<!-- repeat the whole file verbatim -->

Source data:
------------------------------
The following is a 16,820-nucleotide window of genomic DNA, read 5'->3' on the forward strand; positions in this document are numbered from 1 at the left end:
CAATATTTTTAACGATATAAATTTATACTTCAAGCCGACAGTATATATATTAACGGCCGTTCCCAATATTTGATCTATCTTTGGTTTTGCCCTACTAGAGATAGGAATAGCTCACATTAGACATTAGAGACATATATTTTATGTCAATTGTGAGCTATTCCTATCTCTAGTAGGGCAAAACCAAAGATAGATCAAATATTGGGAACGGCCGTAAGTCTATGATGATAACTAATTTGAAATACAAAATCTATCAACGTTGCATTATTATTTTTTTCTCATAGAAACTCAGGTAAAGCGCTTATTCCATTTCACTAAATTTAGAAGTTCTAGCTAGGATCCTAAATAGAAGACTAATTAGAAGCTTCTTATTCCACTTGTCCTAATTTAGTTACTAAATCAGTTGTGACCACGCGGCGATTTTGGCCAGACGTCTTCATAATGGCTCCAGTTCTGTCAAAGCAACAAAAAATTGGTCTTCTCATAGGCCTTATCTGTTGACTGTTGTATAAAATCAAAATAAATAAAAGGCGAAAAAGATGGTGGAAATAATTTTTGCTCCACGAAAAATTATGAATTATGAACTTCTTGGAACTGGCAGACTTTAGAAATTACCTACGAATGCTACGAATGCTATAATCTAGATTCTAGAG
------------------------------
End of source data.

The following is a 16,820-nucleotide window of genomic DNA, read 5'->3' on the forward strand; positions in this document are numbered from 1 at the left end:
CAATATTTTTAACGATATAAATTTATACTTCAAGCCGACAGTATATATATTAACGGCCGTTCCCAATATTTGATCTATCTTTGGTTTTGCCCTACTAGAGATAGGAATAGCTCACATTAGACATTAGAGACATATATTTTATGTCAATTGTGAGCTATTCCTATCTCTAGTAGGGCAAAACCAAAGATAGATCAAATATTGGGAACGGCCGTAAGTCTATGATGATAACTAATTTGAAATACAAAATCTATCAACGTTGCATTATTATTTTTTTCTCATAGAAACTCAGGTAAAGCGCTTATTCCATTTCACTAAATTTAGAAGTTCTAGCTAGGATCCTAAATAGAAGACTAATTAGAAGCTTCTTATTCCACTTGTCCTAATTTAGTTACTAAATCAGTTGTGACCACGCGGCGATTTTGGCCAGACGTCTTCATAATGGCTCCAGTTCTGTCAAAGCAACAAAAAATTGGTCTTCTCATAGGCCTTATCTGTTGACTGTTGTATAAAATCAAAATAAATAAAAGGCGAAAAAGATGGTGGAAATAATTTTTGCTCCACGAAAAATTATGAATTATGAACTTCTTGGAACTGGCAGACTTTAGAAATTACCTACGAATGCTACGAATGCTATAATCTAGATTCTAGAG